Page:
Wednesday, 4 May 2011

Monkees: Budokan Hall, Japan, October 4th 1968

Now what right minded, free thinking individual doesn't like The Monkees? What started off as a pretty cynical exercise in creating an American Beatles circa 'Help!' turned into a cultural phenomenon. And a pretty hot live act, too. We all know the story don't we?..and all the apocryphal stuff (Charlie Manson, Stephen Stills' teeth blah blah blah) but the music gets forgotten sometimes, which is a shame. Regardless of who played on the records, they’re still great and they’ve lasted the test of time remarkably well. Whether or not they’re worth seeing in 2011, I’m not sure - maybe someone can enlighten me on that one.

On to the recording…it’s 1968 and our four loveable moptops (US Division) are inevitably playing the Budokan in Japan. They’re also being filmed for a TV special. Sadly, the video seems to have vanished which is a goddamn tragedy, but the audio is still intact – complete with the enthusiastic interjections of a couple of Japanese presenters. It won’t impair your enjoyment, Monkeefans. The recording quality is pretty decent for such an aged show – it’s a bit crunchy in parts, but generally it’s fine and dandy. Check out the sample video below.


(Last Train To Clarksville)

What is special about this recording is that it sees the band as a ‘real band’. That means that they play (almost) everything themselves. Apparently Davy Jones was taught to play the Bass from scratch, which shows real character. He does a bang up job, playing when Peter Tork switches to Organ, Guitar etc. They sound like a garage band. This is a good thing. They’re helped out by their support act (The Floral) on three tracks, but other than that, it’s Monkees all the way. Smart.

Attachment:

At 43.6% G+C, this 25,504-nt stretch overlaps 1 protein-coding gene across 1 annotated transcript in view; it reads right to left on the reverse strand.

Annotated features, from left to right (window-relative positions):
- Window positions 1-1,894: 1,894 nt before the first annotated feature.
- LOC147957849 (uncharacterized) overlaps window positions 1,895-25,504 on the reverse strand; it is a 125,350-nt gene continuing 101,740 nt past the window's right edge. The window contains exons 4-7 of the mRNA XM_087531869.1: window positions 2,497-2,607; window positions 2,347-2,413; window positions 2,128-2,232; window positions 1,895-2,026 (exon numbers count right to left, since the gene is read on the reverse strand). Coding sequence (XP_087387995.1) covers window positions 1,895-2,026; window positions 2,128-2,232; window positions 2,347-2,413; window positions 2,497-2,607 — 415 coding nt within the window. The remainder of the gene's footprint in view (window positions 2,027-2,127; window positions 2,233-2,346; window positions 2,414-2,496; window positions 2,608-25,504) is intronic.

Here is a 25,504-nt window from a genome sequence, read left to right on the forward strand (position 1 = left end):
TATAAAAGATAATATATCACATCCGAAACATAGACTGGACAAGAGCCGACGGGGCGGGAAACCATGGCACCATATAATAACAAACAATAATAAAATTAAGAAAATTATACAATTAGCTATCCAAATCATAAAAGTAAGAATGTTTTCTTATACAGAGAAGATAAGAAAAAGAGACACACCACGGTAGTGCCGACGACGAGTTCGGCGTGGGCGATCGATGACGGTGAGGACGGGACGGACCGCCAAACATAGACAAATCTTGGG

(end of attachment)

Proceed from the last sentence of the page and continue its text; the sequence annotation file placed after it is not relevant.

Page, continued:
Contextually, this was almost the last throw of the dice for the band. Tork was to leave the band a few months after this gig and the band was still licking it’s wounds after the kicking that ‘Head’ got. We all love it now don’t we? The key word in that last sentence is the word ‘now’. So the guys we’re pretty fired up and deliver a great, broad show including all the hits, some solo spots and a tasty rarity or two. I could have lived without ‘Peter Percival Pattersons Pet Pig Porky’ (and the accompanying mains hum), but hey, watchyagonnado? It was the 60’s after all.

This is a great show and a fascinating curio from a different world.


Japan 1968



The Monkees: Live In Japan.
Recorded Live at Budokan Hall, Tokyo, Japan - October 4, 1968.
01. Last Train To Clarksville
02. I Wanna Be Free
03. DW Washburn
04. Daydream Believer
05. Cuddly Toy
06. Salesman
07. It's Nice To Be With You
08. Mary, Mary
09. Cindy, Cindy
10. Peter Percival Patterson's Pet Pig Porky
11. Johnny B Goode
12. Gonna Build A Mountain
13. I Got A Woman
14. I'm A Believer
15. (I'm Not Your) Steppin' Stone



Micky Dolenz: Drums, Vocals
Davy Jones: Percussion, Bass, Vocals
Michael Nesmith: Guitar, Vocals
Peter Tork: Bass, Organ, Banjo, Vocals .
Tracks 11-13 Feature Musical Backing By The Floral (Opening Act That Night)

4 comments:

  1. Yay. Thank you for this. ::cue memory lane stroll::

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  2. This was a great find. I only wish they had some audio from the post-Tork shows out there...

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  3. these are at 96 kbps ... higher bitrates are available ...

    at 192 kbs : http://vivalesbootlegs.blogspot.com/2008/01/monkees-tokyo-japan-68.html

    at 320 kbps : http://vivalesbootlegs.blogspot.com/2010/09/monkees-live-in-japan-budokan-hall.html

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  4. They are the last gasp of the Brill Building era, and therefore a fascinating mix of the old pop establishment and the counterculture. Aside from Boyce and Hart, the songwriters the tapped included Carol King & Gerry Goffin, Barry Mann & Cynthia Weil, Jeff Barry, Harry Nilsson, Neil Diamond, Neil Sedaka, and Jack Keller, aside from all the material they wrote themselves. 40+ years on, the session musician issue seems so trivial. In the CD reissue era that saw Bacharach and Brian Wilson suddenly get a lot of overdue attention, the marketing gals and guys missed an opportunity to cull the best of this material, anthologize it, and sell it on the songwriting. No one would have gotten rich, but it would have framed the band a little differently.

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